* Utah’s governor has signed into law a bill requiring a state analysis of federal healthcare reform prior to implementation.
* Texas Governor Rick Perry says the plan will cost the Lone Star state $24.3 billion over 10 years,
* Florida, Georgia and Missouri have begun embarking on constitutional resolutions.
* Massachusetts and Vermont are both in the unique positions of having their own healthcare plans already in place.
* The New Hampshire legislature has passed a bill prohibiting any expansion of Medicaid, the healthcare system for the poor, unless it is paid for by the federal government. The current version of the U.S. plan requires the federal government to cover 100 percent of all new Medicaid enrollees through 2016.

At this time, Connecticut, Illinois, Maine, Massachusetts, New York, North Carolina, Rhode Island and Vermont have no plans for legislative responses to the Federal bill, while Montana, Nevada, Oregon, and Texas cannot consider action because those states don’t have regular legislative sessions this year.

Medical Schools Fail in Teaching of Patient-Safety


The National Patient Safety Foundation is concerned about the state of medical schools. Specifically, according a report released by the Foundation’s Lucian Leape Institute, med schools are not doing well at imparting , “basic knowledge and the development of skills required for the provision of safe patient care.” according to “Unmet Needs: Teaching Physicians to Provide Safe Patient Care,” a report issued by the National Patient Safety Foundation’s Lucian Leape Institute.

The report, entitled, “Unmet Needs: Teaching Physicians to Provide Safe Patient Care,” summarizes the 40-person roundtable discussions that met in October, 2008 and June 2009. It also includes twelve recommendations and two major points, at least according to Lucian Leape, the Institute’s namesake and a Harvard Medical School adjunct professor of health policy.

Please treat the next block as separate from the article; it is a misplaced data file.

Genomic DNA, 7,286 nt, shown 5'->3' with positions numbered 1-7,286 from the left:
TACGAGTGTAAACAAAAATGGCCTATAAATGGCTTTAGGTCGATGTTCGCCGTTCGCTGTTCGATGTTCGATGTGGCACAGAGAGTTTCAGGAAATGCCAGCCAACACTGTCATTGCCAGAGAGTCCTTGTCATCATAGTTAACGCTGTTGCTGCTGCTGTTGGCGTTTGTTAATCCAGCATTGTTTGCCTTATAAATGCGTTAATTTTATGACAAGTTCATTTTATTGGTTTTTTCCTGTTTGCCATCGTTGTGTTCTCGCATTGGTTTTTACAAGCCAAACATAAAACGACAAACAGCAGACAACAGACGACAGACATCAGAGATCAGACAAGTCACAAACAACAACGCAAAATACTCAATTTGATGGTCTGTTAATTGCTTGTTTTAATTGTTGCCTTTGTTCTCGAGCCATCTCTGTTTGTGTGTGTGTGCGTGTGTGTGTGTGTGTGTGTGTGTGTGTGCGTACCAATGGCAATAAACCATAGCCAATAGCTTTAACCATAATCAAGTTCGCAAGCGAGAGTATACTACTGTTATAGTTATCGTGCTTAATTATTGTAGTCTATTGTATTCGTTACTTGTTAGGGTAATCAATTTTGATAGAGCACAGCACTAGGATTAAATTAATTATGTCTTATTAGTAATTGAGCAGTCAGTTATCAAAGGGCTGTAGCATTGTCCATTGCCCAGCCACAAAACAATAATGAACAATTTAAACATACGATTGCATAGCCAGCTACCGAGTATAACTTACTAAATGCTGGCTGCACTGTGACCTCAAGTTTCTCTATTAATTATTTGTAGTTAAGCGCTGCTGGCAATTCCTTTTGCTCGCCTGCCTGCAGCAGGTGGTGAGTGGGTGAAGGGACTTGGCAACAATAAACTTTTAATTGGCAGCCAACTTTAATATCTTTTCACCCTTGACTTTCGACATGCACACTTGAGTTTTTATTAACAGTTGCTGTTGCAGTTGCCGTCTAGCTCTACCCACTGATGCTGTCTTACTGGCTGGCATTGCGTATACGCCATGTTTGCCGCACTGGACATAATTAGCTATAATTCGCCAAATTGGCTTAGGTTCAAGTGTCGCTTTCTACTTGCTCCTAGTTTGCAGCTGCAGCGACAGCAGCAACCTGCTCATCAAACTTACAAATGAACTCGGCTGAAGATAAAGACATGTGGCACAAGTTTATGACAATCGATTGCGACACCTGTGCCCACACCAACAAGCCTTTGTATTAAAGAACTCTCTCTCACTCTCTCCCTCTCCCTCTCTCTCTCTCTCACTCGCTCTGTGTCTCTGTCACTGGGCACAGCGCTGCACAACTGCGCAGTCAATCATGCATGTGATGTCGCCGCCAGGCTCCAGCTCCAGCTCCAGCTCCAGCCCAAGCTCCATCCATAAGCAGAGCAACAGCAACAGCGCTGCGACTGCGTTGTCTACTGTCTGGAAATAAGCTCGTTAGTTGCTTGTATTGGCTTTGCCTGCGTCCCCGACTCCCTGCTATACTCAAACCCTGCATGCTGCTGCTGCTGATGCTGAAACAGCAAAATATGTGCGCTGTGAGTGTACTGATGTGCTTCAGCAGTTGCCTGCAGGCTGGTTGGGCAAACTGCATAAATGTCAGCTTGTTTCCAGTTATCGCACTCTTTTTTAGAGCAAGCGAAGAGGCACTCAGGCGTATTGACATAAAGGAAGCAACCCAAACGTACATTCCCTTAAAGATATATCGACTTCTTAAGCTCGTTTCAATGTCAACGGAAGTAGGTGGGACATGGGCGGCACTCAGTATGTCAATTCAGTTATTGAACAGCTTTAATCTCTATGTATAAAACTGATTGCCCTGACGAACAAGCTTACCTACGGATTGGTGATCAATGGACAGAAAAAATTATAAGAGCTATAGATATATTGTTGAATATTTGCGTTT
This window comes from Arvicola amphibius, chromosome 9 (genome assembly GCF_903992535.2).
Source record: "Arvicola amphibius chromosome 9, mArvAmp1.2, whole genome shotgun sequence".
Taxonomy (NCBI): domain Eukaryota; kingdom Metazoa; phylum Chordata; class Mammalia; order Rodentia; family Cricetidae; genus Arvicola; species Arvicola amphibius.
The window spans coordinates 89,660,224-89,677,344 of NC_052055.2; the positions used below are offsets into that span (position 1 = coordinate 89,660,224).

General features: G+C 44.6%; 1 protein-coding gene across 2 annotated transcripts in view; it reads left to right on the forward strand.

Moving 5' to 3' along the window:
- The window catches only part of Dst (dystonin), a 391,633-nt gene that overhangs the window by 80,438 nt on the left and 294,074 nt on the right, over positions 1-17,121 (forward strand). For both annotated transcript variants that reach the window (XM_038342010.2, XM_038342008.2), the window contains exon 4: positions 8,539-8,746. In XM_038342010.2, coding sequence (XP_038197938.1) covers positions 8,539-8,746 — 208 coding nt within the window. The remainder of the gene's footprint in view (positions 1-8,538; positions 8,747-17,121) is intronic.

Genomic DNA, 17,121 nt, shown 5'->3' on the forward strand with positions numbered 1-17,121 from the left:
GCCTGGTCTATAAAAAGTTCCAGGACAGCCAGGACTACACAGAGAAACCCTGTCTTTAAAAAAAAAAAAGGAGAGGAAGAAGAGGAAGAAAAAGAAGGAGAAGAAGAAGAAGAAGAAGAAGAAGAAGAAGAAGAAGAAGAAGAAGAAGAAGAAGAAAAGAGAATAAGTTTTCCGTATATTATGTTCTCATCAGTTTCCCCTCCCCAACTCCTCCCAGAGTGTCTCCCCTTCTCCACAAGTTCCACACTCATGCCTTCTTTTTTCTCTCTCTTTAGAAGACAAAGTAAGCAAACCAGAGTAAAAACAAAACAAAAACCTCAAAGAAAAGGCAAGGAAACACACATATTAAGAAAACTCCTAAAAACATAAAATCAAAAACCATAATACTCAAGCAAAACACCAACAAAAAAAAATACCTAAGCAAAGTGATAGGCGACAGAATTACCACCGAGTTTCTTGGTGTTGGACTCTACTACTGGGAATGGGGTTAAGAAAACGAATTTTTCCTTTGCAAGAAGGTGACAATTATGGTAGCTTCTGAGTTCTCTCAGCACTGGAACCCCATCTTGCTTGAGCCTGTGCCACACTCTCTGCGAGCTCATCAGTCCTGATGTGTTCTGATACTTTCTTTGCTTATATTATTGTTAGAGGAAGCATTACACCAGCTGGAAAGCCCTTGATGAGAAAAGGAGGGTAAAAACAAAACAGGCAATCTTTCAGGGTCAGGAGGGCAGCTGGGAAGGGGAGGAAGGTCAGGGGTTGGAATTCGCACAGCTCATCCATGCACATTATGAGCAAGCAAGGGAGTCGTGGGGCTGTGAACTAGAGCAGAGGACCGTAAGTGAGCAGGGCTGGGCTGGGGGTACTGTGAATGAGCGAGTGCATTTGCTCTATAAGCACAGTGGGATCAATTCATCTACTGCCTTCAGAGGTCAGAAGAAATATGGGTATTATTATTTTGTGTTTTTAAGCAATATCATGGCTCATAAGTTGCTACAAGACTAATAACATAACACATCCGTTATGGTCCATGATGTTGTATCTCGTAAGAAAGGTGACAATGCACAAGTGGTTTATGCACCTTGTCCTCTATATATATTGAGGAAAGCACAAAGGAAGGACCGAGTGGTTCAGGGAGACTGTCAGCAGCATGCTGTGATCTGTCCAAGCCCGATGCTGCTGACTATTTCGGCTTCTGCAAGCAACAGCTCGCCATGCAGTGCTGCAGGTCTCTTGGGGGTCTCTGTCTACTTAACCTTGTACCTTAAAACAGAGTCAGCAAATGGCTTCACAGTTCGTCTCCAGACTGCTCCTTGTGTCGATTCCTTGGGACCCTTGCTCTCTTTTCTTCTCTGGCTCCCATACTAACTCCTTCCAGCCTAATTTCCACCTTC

At a press conference, Leape said that the most obvious point in the report is that our medical schools need to improve their teaching of patient safety, including facets like “…the role of human-factor engineering and related patient-safety communication and collaboration skills.” He also sad that the less obvious point that must be corrected is that, “…too often, the students are being educated in a toxic environment….” He said up to 5% of physicians who mistreat students, nurses, and residents are allowed to “poison the well” by fostering a “shame-and-blame culture” that perpetuates medical errors.

The Association of American Medical Colleges chief academic officer, John Prescott, also spoke to the press, stressing that, “Educating new doctors about patient safety is a top priority…” of his organization. He also said that many of the article’s recommendations were already being implemented.

According to a third speaker, Harvard Medical School student Jordan Bohnen, teamwork training is scant, and “public belittling or humiliation” of students is still common practice in teaching hospitals.

It is generally understood that patient safety is an important part of medical care.